Andrew: And I don’t think that our community is going to let us be a 9 to 3 operation when we’ve got a multi-million-dollar facility. I think that the pressure from our community is going to be such that they’re going to insist that the doors don’t get locked at 3:30, and no one can access the facility. So I think we’re going to see that shift.
We’re already talking, next year, for when the first round of external exams happen in the ATAR system, about operating differently. Where we’ll be running tutorials. We don’t even know what that’s going to look like yet, except we need to be talking about it, and we need to have something in place, because it’s a different space to where we’ve been. I’ve been teaching 40 years, that’s nothing like what I’ve experienced in a number of different systems, right up till today. And so we’re breaking new ground, and I guess Nathan might want to pick up and talk about some of that.
Nathan Camilleri: I guess one example of that would be particularly in the vocational studies areas in here, where we’re starting with some students who are able to be in a classroom, but they’ll be in a classroom with a virtual reality headset on, and the class will be beamed from another space. Brisbane Catholic Education actually across a number of different campuses, actually you’ll have one school that might be hosting, let’s say a Study of Religion as a subject, and then there’ll be four or five other classes from other schools that would be tapping into that same lesson happening.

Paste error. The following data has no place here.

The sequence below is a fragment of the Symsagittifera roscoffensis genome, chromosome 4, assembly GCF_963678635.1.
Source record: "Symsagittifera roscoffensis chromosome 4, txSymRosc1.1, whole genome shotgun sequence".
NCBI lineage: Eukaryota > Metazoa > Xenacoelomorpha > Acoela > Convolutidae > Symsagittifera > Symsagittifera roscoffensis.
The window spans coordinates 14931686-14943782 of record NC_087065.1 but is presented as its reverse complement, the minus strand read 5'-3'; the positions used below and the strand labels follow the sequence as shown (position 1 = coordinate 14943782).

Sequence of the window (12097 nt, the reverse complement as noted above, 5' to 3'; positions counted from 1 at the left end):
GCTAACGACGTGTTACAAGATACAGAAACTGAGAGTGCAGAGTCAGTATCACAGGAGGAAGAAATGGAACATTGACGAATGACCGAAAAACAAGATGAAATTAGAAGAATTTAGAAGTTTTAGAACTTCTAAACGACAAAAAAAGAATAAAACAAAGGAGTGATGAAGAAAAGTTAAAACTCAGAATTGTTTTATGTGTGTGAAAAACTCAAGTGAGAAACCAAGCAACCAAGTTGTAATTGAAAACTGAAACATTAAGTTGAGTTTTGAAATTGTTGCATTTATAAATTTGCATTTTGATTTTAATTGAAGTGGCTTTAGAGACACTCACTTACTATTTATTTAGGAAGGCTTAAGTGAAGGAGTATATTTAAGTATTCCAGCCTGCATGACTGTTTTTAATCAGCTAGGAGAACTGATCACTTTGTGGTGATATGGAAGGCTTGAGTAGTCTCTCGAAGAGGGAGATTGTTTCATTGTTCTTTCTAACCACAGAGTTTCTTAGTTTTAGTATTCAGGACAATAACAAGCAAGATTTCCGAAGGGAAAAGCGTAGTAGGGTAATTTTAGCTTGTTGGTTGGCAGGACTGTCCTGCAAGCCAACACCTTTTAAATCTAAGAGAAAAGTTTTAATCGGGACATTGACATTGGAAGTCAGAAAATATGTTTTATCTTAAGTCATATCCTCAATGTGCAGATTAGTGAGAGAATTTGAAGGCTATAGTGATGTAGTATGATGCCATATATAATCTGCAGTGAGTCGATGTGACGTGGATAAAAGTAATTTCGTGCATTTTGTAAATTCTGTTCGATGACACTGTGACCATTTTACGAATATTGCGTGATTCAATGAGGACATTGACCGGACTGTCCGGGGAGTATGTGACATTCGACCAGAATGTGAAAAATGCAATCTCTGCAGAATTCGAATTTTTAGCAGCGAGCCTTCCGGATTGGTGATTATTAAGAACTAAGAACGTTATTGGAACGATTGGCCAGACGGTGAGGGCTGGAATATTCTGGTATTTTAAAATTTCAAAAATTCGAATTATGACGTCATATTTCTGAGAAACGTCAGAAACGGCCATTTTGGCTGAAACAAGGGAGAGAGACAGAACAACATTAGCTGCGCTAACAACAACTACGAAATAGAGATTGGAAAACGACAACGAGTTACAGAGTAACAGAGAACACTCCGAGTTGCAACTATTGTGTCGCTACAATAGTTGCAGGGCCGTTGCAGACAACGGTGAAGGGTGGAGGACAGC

So, things are definitely changing. The old idea of the teacher at the front, the students sitting at the desk is well and truly going to change. I think in time we’ll end up seeing more collaborative spaces happening, classes will range in numbers, whether they’re actually sitting in class, or they might be in a different site. More time for students to actually be working together, to be able to solve problems that they might be dealing with in the classroom.